On 10 October 2011, Bill C-312, An Act to amend the Constitution Act, 1867 (Democratic Representation) (short title: Democratic Representation Act) was introduced in the House of Commons by Member of Parliament Jean Rousseau and it was given first reading. The bill proposes to implement the formula brought forward in Bill C-12 from the 3rd Session, 40th Parliament, while additionally prescribing that the proportion of members from Quebec in the House of Commons be fixed at the same level as it was on 27 November 2006,4 or 24.4%.
The basis for adjusting seats in the House of Commons is found in section 51 of the Constitution Act, 1867, which vests the authority, the manner and the time frame for seat readjustments with the Parliament of Canada.5
With regard to the power of Parliament to amend section 51 of the Constitution Act, 1867, section 52 of the Constitution Act, 1867 states:
The Number of Members of the House of Commons may be from Time to Time increased by the Parliament of Canada, provided the proportionate Representation of the Provinces prescribed by this Act is not thereby disturbed.
Section 44 of the Constitution Act, 1982 also entitles Parliament to amend “the Constitution of Canada in relation to the executive government of Canada or the Senate and House of Commons.” This power of Parliament to amend the constitutional formula for assigning the number of members seated in the House of Commons is, however, tempered by sections 41(b) and 42(1)(a) of the Constitution Act, 1982. Section 41(b) requires the approval of all provinces in addition to the consent of the Senate and the House of Commons for amendments to the “senatorial clause.”6 Section 42(1)(a) prescribes that an amendment to the proportionate representation of provinces in the House of Commons must be made using the general amending formula.7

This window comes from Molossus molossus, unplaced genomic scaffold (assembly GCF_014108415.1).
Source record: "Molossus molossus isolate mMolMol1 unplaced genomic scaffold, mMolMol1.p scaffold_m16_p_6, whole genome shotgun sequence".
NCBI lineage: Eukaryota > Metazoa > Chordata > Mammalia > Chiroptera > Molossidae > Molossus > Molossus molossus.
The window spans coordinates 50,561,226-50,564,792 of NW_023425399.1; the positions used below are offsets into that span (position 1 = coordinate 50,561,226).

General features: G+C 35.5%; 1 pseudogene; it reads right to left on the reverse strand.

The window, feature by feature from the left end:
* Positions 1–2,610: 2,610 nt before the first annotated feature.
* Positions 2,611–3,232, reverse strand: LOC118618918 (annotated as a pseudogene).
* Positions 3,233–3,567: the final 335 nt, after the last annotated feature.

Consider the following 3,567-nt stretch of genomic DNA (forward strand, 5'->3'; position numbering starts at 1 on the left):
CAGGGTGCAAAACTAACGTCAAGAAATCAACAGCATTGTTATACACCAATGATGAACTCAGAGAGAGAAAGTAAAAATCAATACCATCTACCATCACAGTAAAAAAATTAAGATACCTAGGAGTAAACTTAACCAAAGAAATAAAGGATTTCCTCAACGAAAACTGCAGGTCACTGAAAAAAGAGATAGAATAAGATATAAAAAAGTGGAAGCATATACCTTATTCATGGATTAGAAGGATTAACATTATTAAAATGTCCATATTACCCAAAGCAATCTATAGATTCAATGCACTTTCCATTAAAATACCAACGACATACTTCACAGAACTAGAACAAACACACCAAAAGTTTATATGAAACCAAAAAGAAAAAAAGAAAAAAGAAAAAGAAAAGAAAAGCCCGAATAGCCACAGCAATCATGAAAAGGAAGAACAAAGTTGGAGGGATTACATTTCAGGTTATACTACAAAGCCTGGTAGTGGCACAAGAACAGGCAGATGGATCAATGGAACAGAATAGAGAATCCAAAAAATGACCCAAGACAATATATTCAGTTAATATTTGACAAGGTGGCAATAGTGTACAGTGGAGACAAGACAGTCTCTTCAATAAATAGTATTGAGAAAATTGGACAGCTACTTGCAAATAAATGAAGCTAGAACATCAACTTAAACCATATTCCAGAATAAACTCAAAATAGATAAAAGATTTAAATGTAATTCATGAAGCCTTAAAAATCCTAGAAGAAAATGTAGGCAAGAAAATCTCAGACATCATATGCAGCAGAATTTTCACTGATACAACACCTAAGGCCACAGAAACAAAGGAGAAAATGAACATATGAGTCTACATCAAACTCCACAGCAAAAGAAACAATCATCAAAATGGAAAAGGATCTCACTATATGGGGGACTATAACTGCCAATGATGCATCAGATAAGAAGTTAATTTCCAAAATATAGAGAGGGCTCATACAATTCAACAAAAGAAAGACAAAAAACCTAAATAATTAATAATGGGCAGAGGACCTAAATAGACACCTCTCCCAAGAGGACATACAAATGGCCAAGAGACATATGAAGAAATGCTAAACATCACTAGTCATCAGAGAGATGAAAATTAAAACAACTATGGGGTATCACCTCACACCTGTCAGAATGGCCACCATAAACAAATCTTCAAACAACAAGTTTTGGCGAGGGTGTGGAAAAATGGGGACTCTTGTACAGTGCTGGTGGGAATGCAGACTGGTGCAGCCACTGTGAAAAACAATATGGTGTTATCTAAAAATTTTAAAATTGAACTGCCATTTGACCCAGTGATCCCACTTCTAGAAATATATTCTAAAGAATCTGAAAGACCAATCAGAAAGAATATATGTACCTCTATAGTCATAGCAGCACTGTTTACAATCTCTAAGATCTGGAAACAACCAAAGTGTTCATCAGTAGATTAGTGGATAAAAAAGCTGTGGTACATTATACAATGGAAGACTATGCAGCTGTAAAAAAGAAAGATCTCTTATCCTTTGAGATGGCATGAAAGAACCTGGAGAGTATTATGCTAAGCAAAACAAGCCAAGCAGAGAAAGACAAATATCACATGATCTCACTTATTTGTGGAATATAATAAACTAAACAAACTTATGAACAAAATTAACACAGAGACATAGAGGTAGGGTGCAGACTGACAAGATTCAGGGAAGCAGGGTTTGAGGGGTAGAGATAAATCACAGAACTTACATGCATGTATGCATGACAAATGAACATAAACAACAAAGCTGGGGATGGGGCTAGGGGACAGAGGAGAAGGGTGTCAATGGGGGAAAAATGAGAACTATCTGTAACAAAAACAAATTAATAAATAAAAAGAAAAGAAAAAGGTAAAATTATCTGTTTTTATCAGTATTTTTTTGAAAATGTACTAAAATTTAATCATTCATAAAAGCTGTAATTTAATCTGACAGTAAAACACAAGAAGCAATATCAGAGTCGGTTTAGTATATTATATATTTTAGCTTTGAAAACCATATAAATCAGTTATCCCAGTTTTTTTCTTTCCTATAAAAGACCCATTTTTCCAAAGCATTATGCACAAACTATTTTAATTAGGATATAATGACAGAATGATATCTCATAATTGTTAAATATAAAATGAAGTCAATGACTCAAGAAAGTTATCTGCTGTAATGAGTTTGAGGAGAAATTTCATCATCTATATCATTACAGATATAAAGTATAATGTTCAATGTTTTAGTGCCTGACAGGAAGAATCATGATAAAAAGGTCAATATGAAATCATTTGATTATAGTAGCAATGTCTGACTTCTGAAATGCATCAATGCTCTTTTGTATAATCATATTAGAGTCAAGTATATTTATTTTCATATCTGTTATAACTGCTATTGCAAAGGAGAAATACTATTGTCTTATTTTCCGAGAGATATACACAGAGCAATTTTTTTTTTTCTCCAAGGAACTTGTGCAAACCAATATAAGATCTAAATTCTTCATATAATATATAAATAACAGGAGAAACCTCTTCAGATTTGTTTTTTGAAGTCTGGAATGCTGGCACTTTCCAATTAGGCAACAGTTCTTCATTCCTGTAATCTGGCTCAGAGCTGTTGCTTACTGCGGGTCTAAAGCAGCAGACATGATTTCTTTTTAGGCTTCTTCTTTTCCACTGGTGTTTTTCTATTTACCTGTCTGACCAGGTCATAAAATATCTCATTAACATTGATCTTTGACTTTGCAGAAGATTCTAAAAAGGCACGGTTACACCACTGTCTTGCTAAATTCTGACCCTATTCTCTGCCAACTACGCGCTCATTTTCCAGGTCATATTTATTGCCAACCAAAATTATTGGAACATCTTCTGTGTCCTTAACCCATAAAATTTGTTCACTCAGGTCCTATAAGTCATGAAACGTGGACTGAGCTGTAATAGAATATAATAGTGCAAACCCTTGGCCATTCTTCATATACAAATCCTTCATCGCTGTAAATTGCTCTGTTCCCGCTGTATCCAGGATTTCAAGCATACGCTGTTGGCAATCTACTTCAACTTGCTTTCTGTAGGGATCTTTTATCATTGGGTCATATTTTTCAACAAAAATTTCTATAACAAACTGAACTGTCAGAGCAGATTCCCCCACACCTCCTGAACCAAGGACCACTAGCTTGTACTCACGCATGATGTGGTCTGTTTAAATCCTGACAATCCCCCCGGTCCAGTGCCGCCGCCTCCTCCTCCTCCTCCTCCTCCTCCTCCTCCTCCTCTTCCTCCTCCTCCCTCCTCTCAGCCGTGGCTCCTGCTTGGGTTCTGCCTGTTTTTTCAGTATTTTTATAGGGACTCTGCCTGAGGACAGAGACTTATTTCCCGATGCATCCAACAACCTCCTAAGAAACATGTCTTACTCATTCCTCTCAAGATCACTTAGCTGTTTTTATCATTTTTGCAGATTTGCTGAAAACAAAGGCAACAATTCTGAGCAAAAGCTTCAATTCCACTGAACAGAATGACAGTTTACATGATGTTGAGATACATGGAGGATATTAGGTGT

It is not clear the extent to which a readjustment of the seats in the House of Commons must create a disproportionate representation between the provinces before the amendment must be brought forward under section 42(1)(a) of the Constitution Act, 1982. It is worth noting that a court challenge was initiated by the mayor of Vancouver, Gordon Campbell, following the first readjustment of House seats employing the current formula, on the grounds that the distribution of seats under the formula created disproportionate representation among the provinces, and was therefore unconstitutional.8 In a judgment rendered on 30 December 1987, the Chief Justice of the Supreme Court of British Columbia ruled in favour of the government’s argument, namely that Canada’s constitution has historically acted to cushion provinces against the loss of representation due to declining relative population, as opposed to maintaining absolute proportionality of representation. The case was subsequently argued unsuccessfully before the British Columbia Court of Appeal, with the Supreme Court of Canada later refusing to hear the final appeal.